Events, emotions, and technology: Examining acceptance of workplace technology changes

Kathryn R. Stam, Jeffrey M. Stanton

Research output: Contribution to journalArticlepeer-review

45 Scopus citations


Purpose: The purpose of this article is to understand the relationship between emotional salience and workplace events related to technology change by using a combination of key features of two popular psychological theories - regulatory focus theory and affective events theory - to view the change process in diverse settings. Design/methodology/approach: This paper is based on analysis of 18 months of qualitative interview data (n = 52 respondents) collected before, during and after the introduction of three different new technologies in three organizations - a hospital, a manufacturing facility, and a psychological counseling center. The mixed methods approach combined descriptive case studies and a structured coding approach derived from a synthesis of the two theories with which the transition processes at each organization were examined. Findings: Employees with a so-called promotion-focused orientation were more likely to accept an IT change and the events related to it. Organizational cultures and the staging of events play a role in individuals' affective reactions and behavior. The use of the framework is promising for illuminating the role of emotions, the timing of change events, and subsequent behavior in response to organizational change. Research limitations/implications: The variety of types of organizations and job types represented, as well as the types of IT change proposed in each, provides a rich sample of diverse motivations and scenarios. Further development of the relationships between the timing of organizational events and regulatory focus is needed. Practical implications: The proposed framework suggests a shift in emphasis away from beliefs and towards emotionally relevant events. The findings suggest consideration of two distinct motivational aspects of both new and old technology. A peak in emotional events related to training indicates that an organization must actively manage how the plans, strategies, and communications with regard to training affect workers' beliefs and expectations. Originality/value: The paper highlights how an emphasis on emotionally relevant events and attention to the regulatory focus involved in interpretation of those events could provide the basis for new approaches to organizational interventions. Interventions should focus on facilitating situations where individuals can frame relevant transition events with a promotion focus.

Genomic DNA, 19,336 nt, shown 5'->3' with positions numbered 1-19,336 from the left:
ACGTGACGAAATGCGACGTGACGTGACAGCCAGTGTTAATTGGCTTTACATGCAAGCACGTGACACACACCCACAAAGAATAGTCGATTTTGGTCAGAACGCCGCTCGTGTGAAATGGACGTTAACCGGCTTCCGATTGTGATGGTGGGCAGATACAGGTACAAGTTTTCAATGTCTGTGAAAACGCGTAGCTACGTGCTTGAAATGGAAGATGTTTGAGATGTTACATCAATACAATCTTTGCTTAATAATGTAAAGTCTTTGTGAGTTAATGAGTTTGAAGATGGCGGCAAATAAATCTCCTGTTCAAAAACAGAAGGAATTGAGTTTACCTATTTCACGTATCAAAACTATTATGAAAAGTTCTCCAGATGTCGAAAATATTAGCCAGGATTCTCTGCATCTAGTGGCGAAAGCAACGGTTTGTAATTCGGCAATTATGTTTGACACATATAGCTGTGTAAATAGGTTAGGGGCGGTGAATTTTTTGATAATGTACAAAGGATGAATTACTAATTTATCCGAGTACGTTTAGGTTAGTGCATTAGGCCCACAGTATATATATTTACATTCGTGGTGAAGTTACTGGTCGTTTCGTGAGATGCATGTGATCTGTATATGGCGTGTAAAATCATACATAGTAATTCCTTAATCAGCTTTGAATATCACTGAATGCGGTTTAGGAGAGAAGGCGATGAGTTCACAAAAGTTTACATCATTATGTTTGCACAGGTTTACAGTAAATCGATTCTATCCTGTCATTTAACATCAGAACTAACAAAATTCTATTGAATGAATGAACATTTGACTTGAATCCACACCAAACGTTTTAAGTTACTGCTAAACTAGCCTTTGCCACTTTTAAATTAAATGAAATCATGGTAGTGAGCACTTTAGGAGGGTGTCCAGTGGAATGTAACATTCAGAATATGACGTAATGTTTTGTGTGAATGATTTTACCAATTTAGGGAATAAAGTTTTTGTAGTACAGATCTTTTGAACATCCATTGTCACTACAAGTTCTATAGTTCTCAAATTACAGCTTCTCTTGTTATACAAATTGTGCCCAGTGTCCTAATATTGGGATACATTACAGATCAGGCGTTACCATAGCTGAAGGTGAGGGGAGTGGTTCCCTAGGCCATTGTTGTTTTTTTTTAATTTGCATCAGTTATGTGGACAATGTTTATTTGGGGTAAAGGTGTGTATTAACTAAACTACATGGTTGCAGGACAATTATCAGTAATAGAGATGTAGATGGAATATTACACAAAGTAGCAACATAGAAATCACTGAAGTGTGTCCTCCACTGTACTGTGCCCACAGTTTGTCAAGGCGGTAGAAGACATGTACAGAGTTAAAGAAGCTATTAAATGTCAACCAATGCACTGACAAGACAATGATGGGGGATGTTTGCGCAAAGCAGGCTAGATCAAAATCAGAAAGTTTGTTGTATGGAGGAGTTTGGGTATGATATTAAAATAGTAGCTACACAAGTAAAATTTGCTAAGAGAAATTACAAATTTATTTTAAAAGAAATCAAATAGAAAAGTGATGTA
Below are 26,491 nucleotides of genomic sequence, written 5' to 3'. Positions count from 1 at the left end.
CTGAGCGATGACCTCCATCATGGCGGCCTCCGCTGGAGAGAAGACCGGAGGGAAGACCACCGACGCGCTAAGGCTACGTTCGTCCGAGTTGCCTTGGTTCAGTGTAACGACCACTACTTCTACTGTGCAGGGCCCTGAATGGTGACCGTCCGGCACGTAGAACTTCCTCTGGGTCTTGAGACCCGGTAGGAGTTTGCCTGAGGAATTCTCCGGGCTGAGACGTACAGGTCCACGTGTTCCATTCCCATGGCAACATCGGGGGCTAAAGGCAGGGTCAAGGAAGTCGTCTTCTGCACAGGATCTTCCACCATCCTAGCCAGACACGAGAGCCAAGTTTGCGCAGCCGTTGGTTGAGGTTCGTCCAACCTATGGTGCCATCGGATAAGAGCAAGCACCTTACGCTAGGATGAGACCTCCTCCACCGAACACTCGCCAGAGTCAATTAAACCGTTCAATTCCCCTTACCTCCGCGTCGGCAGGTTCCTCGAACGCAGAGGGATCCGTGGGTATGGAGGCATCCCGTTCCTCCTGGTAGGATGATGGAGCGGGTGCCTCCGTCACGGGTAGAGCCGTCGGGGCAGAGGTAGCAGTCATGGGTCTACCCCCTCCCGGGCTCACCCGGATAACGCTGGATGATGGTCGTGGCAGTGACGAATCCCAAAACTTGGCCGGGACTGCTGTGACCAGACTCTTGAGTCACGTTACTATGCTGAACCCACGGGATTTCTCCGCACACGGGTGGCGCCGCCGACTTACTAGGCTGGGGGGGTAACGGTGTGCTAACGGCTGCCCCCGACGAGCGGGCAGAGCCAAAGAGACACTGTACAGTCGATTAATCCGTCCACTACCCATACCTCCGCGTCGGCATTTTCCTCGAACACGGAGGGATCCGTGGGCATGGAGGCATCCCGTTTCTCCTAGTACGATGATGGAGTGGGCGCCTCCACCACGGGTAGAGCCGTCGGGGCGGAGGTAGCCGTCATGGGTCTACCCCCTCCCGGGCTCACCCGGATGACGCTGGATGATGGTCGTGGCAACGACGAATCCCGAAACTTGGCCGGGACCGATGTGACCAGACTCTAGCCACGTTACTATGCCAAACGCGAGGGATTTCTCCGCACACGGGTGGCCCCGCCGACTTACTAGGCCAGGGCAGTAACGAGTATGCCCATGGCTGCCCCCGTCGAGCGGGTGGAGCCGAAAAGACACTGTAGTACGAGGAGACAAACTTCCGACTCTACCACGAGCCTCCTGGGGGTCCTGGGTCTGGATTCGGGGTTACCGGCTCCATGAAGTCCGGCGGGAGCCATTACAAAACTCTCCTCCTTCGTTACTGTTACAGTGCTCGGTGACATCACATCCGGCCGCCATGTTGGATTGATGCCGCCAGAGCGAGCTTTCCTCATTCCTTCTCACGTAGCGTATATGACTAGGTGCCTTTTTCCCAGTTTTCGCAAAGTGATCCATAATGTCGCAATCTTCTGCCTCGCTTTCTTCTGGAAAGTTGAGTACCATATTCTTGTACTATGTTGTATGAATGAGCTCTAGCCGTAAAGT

Original languageEnglish (US)
Pages (from-to)23-53
Number of pages31
JournalInformation Technology and People
Issue number1
StatePublished - 2010


  • Change management
  • Communication technologies
  • Employees
  • Motivation (psychology)

ASJC Scopus subject areas

  • Information Systems
  • Computer Science Applications
  • Library and Information Sciences


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